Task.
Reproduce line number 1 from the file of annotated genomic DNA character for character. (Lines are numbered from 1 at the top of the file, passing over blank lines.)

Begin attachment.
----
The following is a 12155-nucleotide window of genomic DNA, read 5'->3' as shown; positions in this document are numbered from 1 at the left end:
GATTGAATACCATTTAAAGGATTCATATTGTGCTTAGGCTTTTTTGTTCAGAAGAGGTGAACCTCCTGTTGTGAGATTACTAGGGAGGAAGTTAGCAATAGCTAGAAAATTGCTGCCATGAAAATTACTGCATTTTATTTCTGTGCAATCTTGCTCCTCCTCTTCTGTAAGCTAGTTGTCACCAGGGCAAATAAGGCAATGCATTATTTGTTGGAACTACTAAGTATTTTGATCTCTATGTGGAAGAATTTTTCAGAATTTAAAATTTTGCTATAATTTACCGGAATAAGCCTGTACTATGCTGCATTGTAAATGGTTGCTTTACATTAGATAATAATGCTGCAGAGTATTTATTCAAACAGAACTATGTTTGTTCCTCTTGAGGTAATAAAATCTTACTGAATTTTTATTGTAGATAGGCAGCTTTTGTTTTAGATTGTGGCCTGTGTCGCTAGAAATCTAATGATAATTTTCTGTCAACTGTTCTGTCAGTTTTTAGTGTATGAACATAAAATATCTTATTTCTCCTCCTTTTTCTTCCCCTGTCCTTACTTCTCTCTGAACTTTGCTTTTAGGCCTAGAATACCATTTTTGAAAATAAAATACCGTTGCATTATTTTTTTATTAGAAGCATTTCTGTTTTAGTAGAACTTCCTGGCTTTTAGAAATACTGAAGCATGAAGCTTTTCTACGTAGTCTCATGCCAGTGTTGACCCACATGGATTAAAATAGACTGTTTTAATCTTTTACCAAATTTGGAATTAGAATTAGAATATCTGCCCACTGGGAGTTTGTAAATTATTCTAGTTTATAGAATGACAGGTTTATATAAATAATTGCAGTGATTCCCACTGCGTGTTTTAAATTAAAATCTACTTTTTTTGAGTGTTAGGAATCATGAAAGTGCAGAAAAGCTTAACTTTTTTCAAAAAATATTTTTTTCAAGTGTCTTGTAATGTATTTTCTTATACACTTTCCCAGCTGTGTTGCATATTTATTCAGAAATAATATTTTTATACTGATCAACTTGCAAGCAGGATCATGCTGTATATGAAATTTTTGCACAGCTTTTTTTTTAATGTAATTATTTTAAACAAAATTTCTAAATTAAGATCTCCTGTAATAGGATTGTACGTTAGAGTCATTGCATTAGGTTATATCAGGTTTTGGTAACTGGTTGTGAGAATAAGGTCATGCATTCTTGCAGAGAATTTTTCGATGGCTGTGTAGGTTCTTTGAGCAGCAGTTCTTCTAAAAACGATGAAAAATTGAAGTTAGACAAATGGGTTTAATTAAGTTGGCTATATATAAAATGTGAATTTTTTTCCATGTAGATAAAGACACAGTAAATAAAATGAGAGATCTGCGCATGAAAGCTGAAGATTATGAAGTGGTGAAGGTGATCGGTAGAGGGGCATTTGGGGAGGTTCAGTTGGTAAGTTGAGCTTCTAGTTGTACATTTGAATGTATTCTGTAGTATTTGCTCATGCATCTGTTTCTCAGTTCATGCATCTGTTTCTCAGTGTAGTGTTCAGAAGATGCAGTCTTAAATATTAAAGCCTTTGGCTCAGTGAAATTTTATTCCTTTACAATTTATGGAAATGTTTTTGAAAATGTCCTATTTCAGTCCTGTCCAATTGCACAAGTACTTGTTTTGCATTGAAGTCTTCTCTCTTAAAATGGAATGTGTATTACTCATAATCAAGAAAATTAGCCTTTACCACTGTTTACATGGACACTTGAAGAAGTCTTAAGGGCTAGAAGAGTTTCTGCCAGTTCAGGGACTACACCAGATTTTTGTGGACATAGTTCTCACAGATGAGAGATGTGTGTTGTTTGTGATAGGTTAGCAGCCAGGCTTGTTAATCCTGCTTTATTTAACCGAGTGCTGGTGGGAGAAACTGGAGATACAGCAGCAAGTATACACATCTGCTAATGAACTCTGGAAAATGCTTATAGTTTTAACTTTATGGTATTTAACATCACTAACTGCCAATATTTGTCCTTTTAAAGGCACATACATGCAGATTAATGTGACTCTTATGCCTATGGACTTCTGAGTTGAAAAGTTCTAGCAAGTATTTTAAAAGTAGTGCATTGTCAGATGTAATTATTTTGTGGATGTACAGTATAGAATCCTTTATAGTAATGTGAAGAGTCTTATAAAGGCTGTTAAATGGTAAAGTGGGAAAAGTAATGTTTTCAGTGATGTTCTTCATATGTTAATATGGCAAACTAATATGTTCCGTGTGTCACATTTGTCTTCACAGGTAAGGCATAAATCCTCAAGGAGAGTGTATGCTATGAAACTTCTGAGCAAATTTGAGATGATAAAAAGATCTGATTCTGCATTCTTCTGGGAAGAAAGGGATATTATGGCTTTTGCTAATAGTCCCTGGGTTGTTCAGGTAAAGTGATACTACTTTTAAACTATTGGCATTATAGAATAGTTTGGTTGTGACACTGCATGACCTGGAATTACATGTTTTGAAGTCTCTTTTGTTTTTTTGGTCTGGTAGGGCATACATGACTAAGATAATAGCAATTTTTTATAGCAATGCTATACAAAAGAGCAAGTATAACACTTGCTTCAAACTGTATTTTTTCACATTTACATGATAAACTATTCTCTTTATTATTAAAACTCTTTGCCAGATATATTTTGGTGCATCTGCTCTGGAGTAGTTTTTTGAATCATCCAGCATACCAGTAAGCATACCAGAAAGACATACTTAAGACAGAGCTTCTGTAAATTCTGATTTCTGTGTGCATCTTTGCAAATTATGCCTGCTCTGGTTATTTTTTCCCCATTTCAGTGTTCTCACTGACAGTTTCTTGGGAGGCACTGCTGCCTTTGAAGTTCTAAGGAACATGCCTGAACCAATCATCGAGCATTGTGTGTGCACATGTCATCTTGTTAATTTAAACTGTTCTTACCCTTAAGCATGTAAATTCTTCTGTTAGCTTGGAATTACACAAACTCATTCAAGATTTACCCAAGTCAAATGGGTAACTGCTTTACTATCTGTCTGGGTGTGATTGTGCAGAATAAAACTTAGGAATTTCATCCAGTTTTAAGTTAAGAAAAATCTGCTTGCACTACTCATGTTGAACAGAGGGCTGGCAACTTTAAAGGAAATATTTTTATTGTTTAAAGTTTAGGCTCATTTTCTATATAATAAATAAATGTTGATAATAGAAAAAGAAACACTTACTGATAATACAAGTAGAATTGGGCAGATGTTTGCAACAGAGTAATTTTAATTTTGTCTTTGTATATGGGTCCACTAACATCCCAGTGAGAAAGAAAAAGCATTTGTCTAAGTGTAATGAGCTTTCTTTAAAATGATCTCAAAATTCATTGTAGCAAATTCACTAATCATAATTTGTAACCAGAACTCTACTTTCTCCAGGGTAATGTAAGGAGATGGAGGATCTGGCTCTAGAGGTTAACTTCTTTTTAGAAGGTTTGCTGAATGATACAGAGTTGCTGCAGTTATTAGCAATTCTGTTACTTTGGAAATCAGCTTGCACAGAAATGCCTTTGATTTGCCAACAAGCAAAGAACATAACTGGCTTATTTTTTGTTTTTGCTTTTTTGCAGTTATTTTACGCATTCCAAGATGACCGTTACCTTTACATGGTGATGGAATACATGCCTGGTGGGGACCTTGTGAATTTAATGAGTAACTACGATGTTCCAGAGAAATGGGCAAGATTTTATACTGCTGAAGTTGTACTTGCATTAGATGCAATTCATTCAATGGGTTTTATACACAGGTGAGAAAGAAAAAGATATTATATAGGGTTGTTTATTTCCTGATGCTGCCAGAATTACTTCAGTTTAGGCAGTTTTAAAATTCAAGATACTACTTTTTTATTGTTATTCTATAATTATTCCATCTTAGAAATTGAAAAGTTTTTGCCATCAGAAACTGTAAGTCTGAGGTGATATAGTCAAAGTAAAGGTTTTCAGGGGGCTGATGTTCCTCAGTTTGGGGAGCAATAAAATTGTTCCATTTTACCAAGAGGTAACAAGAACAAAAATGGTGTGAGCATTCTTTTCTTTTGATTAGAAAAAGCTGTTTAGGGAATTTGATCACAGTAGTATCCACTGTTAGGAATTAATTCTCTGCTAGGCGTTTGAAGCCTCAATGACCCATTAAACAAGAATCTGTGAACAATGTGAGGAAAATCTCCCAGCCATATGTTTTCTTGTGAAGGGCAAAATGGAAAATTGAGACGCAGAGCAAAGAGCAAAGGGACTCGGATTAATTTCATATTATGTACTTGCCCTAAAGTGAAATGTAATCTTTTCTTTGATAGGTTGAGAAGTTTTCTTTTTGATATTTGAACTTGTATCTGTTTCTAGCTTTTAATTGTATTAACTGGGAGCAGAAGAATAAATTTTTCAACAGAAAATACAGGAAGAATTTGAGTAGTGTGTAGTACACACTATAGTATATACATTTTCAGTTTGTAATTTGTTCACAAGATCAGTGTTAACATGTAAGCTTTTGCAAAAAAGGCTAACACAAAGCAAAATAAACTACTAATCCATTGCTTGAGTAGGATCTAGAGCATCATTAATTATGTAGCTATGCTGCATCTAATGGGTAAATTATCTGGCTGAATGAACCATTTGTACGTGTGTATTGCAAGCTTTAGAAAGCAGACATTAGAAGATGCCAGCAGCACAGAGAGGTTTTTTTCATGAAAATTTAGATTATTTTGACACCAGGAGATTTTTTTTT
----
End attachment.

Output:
The following is a 12155-nucleotide window of genomic DNA, read 5'->3' as shown; positions in this document are numbered from 1 at the left end: